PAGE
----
“A Sanctified Imagination”: Who Said That?????

 

*BLOGGER’S NOTE: the following excerpts come from The Best of A.W. Tozer, a compilation of essays put together by a fella named Warren Wiersbe.  In different discussions, I have referenced A.W. Tozer, and encountered disruption from some who disagree with Tozer’s theology.  Having said that, I apologize in advance to anyone who might be offended by Tozers’s theology.  The angle of emphasizing imagination as it connects with our Christ-centered spirituality seemed quite unique to me at the time.

“The Value of a Sanctified Imagination”

“LIKE EVERY POWER belonging to us, the imagination may be either a blessing or a curse, depending altogether upon how it is used and how well it is disciplined. We all have to some degree the power to imagine. This gift enables us to see meanings in material objects, to observe similarities between things which at first appear wholly unlike each other. It permits us to know that which the senses can never tell us, for by it we are able to see through sense impressions to the reality that lies behind things.”

“Every advance made by mankind …

began as an idea to which nothing for the time corresponded. The mind of the inventor simply took bits of familiar ideas and made out of them something which was not only wholly unfamiliar but which up to that time was altogether nonexistent. Thus we “create” things and by so doing prove ourselves to have been made in the image of the Creator.

Any talent may be used for evil as well as for good, but every talent comes from God nevertheless. That the imagination is of great value in the service of God  … may be denied by some  persons who have erroneously confused the word “imaginative” with the word “imaginary.”   The gospel of Jesus Christ has no truck with things imaginary. The most realistic book in the world is the Bible. God is real, men are real and so is sin and so are death and hell, toward which sin inevitably leads.”

“The presence of God is not imaginary, neither is prayer the indulgence of a delightful fancy.”

The value of the cleansed imagination ... in the sphere of religion lies in its power to perceive in natural things shadows of things spiritual. It enables the reverent man to:
 
‘ … See the world in a grain of sand,
And eternity in an hour’ … ”

“The weakness of the Pharisee in days of old was his lack of imagination … He saw the text with its carefully guarded theological definition and he saw nothing beyond.”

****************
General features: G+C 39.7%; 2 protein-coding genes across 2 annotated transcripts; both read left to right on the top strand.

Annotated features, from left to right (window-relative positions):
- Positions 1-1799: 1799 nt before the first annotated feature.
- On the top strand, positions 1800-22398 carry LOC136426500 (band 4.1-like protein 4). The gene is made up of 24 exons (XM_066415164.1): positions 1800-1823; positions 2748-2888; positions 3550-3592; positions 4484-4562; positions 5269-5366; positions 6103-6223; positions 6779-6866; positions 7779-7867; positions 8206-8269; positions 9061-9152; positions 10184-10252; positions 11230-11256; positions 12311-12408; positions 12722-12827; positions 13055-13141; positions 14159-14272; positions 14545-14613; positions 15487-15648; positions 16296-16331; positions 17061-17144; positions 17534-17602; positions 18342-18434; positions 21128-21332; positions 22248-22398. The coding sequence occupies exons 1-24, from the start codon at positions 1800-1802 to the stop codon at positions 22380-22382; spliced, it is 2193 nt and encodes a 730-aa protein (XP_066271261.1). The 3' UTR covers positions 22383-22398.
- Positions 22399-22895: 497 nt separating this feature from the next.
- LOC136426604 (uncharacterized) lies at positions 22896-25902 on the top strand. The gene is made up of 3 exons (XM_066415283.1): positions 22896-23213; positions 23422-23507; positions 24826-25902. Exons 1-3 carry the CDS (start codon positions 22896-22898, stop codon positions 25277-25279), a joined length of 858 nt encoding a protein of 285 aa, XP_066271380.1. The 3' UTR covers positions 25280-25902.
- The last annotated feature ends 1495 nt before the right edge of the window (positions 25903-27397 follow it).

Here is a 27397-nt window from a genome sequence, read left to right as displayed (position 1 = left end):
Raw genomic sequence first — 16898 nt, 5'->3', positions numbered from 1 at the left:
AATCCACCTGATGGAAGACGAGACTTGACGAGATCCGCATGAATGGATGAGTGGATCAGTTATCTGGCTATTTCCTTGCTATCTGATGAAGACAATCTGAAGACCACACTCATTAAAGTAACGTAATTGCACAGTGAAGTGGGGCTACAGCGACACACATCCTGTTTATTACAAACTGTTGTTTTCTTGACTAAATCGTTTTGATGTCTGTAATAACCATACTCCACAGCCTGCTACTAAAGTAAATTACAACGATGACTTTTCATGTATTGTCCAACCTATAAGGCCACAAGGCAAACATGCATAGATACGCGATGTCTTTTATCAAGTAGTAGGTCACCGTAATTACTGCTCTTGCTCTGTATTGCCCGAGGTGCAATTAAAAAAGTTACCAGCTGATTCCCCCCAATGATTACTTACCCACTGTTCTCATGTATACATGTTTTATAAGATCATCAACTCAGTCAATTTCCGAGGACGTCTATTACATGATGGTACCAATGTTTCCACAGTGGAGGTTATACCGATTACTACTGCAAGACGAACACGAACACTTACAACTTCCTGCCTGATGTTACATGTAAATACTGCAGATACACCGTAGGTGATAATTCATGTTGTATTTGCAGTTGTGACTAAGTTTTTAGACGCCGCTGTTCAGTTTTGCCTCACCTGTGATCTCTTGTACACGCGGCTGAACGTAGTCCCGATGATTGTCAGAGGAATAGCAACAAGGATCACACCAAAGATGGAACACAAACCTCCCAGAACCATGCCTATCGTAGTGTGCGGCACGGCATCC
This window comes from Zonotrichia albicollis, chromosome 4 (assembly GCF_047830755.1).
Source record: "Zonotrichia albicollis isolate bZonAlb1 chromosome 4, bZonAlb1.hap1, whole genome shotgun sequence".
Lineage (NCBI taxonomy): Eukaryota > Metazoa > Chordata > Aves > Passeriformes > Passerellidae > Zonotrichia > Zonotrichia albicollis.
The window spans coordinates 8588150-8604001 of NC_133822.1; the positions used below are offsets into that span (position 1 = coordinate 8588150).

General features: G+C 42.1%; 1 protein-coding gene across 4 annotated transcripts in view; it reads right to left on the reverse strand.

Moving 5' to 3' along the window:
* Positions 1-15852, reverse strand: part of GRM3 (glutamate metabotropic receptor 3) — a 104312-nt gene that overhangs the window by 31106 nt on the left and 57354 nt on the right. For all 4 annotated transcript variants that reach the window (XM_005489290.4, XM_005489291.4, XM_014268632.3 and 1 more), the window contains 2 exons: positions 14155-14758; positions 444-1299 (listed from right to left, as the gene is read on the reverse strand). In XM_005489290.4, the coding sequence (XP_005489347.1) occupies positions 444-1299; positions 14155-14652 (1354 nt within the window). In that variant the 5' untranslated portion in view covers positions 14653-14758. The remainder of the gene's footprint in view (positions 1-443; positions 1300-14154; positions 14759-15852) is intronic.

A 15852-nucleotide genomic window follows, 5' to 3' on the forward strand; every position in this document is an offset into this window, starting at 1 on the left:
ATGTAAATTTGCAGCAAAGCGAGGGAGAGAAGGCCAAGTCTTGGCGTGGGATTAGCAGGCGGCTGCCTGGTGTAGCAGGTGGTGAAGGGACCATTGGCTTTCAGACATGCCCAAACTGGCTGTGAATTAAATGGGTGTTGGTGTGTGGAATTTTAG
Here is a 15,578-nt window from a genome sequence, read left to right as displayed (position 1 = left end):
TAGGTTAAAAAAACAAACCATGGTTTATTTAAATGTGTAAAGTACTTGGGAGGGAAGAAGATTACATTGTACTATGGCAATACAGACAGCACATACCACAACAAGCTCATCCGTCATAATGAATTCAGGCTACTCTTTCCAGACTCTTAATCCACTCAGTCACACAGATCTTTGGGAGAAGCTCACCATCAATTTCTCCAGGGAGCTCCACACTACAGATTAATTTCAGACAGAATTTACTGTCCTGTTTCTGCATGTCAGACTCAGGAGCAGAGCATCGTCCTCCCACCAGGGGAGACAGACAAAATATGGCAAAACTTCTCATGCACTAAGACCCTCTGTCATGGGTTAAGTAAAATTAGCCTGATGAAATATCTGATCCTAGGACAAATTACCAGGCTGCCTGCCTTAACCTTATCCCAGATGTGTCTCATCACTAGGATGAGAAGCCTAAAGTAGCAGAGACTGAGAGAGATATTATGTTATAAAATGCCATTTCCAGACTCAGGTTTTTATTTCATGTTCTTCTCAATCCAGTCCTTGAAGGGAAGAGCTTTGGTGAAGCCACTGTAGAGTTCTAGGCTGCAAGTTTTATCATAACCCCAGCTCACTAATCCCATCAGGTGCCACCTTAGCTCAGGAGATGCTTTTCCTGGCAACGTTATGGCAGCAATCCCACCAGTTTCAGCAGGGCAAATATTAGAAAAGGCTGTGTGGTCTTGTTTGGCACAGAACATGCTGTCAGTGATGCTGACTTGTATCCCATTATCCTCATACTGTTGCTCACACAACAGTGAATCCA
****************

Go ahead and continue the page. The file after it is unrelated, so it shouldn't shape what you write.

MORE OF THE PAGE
The imagination … must necessarily suffer both from its intrinsic limitations and from an inherent bent toward evil.”

A purified and Spirit-controlled imagination is, however, quite another thing, and it is this I have in mind here. I long to see the imagination released from its prison and given to its proper place among the sons of the new creation. What I am trying to describe here is the sacred gift of seeing, the ability to peer beyond the veil and gaze with astonished wonder upon the beauties and mysteries of things holy and eternal.” 

To possess a Spirit-indwelt mind is the Christian’s privilege under grace, and this embraces all I have been trying to say here.”

Again, the above excerpts came from A.W. Tozer.  I hope you enjoyd this.

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6 thoughts on ““A Sanctified Imagination”: Who Said That?????

  1. This is a good share, T. I can totally relate to Tozer that everything comes from God and all is good. However, we as human being seem to think differently due to ego and hence, evil comes forth. I have to reread this again and digest it. Blessing seeker.

  2. I did enjoy this …. but I also need to come back and chew on it some more. 🙂

    the only quote I know readily from Tozar is one I heard from Ravi (in the most life changing sermon I have ever heard) more than 20 years ago, when Ravi noted that “Tozer said,
    “Give me Genesis 1:1, and the rest of the Bible poses no problem…”

    I also just started following Tozar on my twitter feed – and so I enjoyed this post topic even more…

    1. Hey, Ms.Prior: I don’t read / follow Ravi enough … I know that he is solid. I think its part of that whol “Too many books, not enough time!” I like your Tozer quote you passed on. You know, as you said you might just come back and chew on it some more … there are some posts that I write, and sometimes a nagging concern comes up that I need to revisit my posts, and tweak them a bit, because I think there might be something off. Do you ever get that? Okay, take care. T

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